Exploiting Adaptive Protocols in Packet-Based Broadband Wireless Networks
|The desire to hide the transmission of information has existed since antiquity. This has included the need to conceal the very existence of transmissions; exposing the presence of transmissions may reveal the location of the sender or an increase in the frequency of transmissions may indicate the impending occurrence of an event. Research is underway to determine if communications can be hidden in the midst of the RF emissions of current and future broadband packet-based wireless networks. These systems use Orthogonal Frequency Division Multiplexing (OFDM) along with protocols that adapt to the environment, e.g., adaptive modulation and coding (AMC), Hybrid ARQ (HARQ), and opportunistic scheduling. This research is based on the key insight that the adaptive nature of the protocols used in wireless systems makes the networks vulnerable to exploitation. This research is discovering those weaknesses and exposing how those vulnerabilities can be used to enable communications by covert ad hoc networks. Theoretical systems analysis combined with laboratory prototyping is quantitatively demonstrating the information transfer and low probability of detection capabilities that covert systems can achieve as well as their impact on the performance of the target wireless system. The effort could lead to new covert communications techniques. Conversely, exposing the vulnerabilities of wireless networks has to potential to help to guide the creation of new protocols or motivate the modification of existing techniques to make them less susceptible to exploitation.||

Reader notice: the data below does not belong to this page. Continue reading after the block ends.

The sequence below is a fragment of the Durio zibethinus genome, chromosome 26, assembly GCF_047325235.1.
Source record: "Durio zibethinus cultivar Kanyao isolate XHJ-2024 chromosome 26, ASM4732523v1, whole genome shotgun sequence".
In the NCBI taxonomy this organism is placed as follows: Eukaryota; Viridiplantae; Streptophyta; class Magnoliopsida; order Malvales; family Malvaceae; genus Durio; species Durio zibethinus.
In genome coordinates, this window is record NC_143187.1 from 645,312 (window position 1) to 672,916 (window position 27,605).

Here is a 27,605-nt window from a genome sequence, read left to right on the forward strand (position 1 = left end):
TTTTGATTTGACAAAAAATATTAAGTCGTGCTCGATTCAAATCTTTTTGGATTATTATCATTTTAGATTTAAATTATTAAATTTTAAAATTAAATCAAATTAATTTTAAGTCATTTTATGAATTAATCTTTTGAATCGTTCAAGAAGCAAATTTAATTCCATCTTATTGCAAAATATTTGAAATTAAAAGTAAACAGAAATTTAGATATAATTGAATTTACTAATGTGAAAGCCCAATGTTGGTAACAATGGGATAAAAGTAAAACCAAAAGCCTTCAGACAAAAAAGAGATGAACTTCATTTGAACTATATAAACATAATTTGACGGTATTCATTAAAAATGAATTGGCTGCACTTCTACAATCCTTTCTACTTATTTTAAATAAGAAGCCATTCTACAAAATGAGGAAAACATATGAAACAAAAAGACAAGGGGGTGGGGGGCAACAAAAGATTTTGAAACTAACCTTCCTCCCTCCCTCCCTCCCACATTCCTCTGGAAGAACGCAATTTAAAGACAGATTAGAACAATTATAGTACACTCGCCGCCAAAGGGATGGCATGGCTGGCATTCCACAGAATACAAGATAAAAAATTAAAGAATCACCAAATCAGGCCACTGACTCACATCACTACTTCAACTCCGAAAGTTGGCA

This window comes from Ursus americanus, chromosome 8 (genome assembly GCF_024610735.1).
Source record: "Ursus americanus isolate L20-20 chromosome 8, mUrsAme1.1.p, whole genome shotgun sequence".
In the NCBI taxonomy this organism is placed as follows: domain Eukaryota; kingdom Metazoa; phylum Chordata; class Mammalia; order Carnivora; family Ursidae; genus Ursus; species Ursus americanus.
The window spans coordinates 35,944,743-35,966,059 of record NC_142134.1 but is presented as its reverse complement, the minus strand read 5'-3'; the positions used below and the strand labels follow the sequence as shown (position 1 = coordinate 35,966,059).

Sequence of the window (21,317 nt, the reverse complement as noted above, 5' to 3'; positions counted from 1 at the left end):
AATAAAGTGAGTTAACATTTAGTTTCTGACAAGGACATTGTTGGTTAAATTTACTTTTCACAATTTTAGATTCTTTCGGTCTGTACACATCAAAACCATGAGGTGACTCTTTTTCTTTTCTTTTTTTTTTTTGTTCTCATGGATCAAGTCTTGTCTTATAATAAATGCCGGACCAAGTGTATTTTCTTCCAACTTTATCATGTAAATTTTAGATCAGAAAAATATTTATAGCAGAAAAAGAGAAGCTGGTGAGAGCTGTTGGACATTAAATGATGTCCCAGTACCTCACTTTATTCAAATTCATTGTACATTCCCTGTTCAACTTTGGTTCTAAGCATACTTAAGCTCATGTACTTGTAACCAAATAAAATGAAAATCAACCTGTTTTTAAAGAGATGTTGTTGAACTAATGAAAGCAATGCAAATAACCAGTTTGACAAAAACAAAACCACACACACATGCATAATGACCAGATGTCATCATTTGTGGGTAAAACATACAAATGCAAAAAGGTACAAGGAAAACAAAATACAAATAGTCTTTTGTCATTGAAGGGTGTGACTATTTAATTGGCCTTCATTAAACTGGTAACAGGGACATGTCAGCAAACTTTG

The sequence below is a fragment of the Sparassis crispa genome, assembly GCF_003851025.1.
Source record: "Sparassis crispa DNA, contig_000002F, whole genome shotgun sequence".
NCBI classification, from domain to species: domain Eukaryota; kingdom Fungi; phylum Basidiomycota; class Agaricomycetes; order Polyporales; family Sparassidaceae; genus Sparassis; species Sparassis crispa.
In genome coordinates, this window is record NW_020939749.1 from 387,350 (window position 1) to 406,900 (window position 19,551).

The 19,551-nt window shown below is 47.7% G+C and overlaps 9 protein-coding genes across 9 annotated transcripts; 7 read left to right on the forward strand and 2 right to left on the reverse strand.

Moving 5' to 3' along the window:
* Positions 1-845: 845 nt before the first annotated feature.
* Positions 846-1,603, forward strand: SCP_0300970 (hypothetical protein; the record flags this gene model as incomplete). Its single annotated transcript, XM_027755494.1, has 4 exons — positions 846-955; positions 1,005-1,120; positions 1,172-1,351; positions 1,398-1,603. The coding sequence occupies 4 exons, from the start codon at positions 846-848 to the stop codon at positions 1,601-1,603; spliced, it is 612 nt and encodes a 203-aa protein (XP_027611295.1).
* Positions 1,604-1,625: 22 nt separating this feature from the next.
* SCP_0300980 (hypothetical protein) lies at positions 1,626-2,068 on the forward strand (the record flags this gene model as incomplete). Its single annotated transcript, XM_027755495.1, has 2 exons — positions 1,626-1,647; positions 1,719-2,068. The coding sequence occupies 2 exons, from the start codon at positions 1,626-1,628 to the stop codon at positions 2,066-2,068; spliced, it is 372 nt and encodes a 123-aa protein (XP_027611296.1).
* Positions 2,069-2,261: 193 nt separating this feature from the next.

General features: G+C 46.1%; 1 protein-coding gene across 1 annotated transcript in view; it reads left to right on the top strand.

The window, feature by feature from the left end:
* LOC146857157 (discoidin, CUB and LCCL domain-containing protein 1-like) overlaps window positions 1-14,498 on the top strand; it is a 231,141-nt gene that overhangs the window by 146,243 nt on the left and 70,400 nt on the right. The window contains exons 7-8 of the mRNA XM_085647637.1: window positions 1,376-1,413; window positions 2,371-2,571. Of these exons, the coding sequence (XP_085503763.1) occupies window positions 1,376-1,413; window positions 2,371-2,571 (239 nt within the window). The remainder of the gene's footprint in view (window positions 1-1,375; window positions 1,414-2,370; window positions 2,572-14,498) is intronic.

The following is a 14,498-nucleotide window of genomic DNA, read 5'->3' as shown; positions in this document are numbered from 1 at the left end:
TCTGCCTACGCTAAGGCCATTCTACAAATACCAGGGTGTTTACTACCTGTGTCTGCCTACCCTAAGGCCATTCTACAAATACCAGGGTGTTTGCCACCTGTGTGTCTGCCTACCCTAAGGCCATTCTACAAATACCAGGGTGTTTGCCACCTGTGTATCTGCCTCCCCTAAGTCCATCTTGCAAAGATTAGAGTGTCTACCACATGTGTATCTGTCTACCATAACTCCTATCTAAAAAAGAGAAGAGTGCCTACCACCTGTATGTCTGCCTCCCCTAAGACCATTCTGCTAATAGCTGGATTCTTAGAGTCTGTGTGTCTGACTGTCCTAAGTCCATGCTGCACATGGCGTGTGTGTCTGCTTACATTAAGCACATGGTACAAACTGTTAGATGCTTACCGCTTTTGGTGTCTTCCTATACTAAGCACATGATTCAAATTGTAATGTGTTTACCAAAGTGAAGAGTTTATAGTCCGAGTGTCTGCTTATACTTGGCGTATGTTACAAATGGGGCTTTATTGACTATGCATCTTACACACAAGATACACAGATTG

Sponsor: NSF CISE
This research involves experiments that will utilize real LTE-Advanced waveforms. Specifically, we are using the Agilent N5172B EXG X-series RF Vector Signal Generator and a new Agilent N5182A MXG RF Vector Signal Generator with the Agilent EEsof SystemVue RF System Design and Communications Architect software combined with a recently acquired Agilent N9030A Signal Analyzer and an older Agilent 8593E spectrum analyzer to create a realistic environment to address the research questions poses in this effort.
Hardware prototyping experiments will be constructed with one signal generator modeling the target signal, while the other signal generator will model the covert transmitter, using the N9030A signal analyzer as the target receiver. The associated SystemVue software enables the generation of LTE signals as well as complex waveforms as required by the proposed research. Also note that the SystemVue software includes a simulation capability with complex RF envelope carriers, RF effects, and throughput measurements that can be directly tied to these instruments. An older spectrum analyzer will be used as the intercept receive. This total environment creates a testbed for the experimental evaluation of system performance.
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